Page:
How do we deal with aging, with our changing (as in diminishing) appearance, with candid children asking if we’re someone’s grandma, as happened to me the other week?
With passionate resistance, if the $80 billion/year industry of anti-aging products is any indication. I made my panicked contribution to that industry the other week, right after the little girl on the playground let me know how old I looked (I’m 52, since we’re being candid). I spent an obscene amount of money at Nordstrom’s on (allegedly) anti-aging skin-care products by La Prairie.
But I know there’s a better path than costly, desperate resistance to aging. This post is about my working to find that path.
I knew even as I did it that the purchase was outside of my values — the premise of Diamond-Cut Life is more joy and less stuff. A few days later I heard the Dalai Lama speak about how our focus is better put on our relationships, our real source of happiness, than on buying more things, which is the exact thing I’ve been saying here since 2007.
And which I’d forgotten so quickly in a moment of crushed vanity, and fear of aging.
Speaking of relationships! Linda Kusse-Wolfe, my close friend since 1980 and also my former minister, wrote to me about that post. She wrote about her friend Linda Brindle who was dying of ovarian cancer, who doesn’t get to have the privilege of aging. She suggested that I embrace the gift of growing older.
Her gentle admonishment stopped me in my tracks, as dead-on advice can often do. I’ve been wringing my hands over what is actually a privilege, something a great many dying people would love to experience. I want to hold up Linda Brindle here, a wonderful minister herself who died too young, two days ago. One part of her considerable legacy is giving me new gratitude that I get to age.
So, what did I do with the extremely expensive anti-aging skin care products I’d bought? Last Tuesday I returned them to Nordstrom’s, whose customer service is legendary. The sales manager delegated my return to her sales associate by saying, “Would you please help this young lady with her return?” The unreformed part of me wanted to say, “Um, could you please train all children everywhere to talk like that?” We can see that my acceptance of aging will be a process.
What am I doing with the money I’d been so willing to spend on the fruitless pursuit of not visibly aging? Yesterday I started a monthly donation program to Operation Smile, which performs free surgeries to children born with cleft palates in developing countries. People with cleft palates tend to be shamed and isolated, evidently in almost every culture. It’s funny how we can’t get away from the fact that appearance makes a big difference in human lives. Clearly, it’s much more important for children like Arifase, pictured here, to have a blessedly normal life, than it is for me to have fancy face products that cannot forestall the inevitable.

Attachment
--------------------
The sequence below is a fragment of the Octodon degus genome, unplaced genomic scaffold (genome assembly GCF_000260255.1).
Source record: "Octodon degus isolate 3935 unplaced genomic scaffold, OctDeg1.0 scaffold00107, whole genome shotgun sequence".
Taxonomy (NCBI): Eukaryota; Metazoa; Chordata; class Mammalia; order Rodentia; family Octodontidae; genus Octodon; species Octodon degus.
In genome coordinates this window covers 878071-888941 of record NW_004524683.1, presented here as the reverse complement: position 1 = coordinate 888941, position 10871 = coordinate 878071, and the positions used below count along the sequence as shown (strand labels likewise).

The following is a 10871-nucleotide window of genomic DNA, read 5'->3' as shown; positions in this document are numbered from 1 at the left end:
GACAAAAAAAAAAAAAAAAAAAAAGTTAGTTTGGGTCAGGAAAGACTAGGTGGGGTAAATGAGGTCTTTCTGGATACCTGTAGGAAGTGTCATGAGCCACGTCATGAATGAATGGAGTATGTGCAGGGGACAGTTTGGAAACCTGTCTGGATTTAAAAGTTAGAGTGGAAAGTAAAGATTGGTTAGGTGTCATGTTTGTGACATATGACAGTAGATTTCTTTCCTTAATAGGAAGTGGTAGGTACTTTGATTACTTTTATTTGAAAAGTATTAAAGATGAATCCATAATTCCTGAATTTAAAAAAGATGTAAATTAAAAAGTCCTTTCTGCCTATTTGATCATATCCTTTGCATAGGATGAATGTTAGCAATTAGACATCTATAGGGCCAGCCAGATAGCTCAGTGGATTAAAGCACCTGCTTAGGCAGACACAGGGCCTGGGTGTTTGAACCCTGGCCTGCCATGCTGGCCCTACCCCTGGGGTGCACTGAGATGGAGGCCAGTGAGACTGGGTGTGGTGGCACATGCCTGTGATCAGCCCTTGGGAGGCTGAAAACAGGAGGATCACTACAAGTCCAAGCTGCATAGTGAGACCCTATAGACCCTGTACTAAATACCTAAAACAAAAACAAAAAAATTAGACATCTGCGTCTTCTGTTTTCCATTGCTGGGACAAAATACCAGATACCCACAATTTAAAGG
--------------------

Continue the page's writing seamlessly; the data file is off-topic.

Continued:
And maybe I should leave it at that. But there’s another wrinkle, no joke intended. Ageism, i.e. discrimination against older people, is a reality. Many employers don’t want to hire senior citizens. Older people often become invisible and ignored in social settings. Look at the emotional suffering that causes — to a large portion of the population.
And the ugly fact is that many aging women do get rejected by husbands who choose younger, prettier women to replace them. That happened just two months ago to my coworker Beverly (not her real name). Bev is one of the kindest, gentlest people I’ve ever known. She feels devastated by the dissolution of her 20 year marriage to a man who had been a loyal, trustworthy husband — until he left her. We can’t pretend it’s only certain people, only bad people, who find youth more attractive than age. It’s deeply ingrained in us. Even though it shouldn’t, appearance does affect how well we’re treated, and the number and quality of our life-opportunities. Arifase, Beverly, and lots of research on youth and attractiveness all attest to that.
That said, our personal capital lies primarily in how we treat each other, and how well we use whatever resources we’ve got. Are we stewarding the earth’s finite resources with care? When we have abundance, are we sharing with those who have less? Are we treating each other with kindness and compassion?
If we’re fortunate enough to grow old, being able to answer ‘yes’ to those questions means we’ve kept our eyes on the prize . . . the prize of the diamond-cut life I keep working to craft. Like many people of many different faiths, I pray daily. A new thing to pray for is gratitude for my age, as per Linda Brindle’s legacy . . . plus maybe some spunky comebacks to questions like, “Are you someone’s grandma?”
I’d love to hear from my readers: what helps you to deal well with aging? Comments here.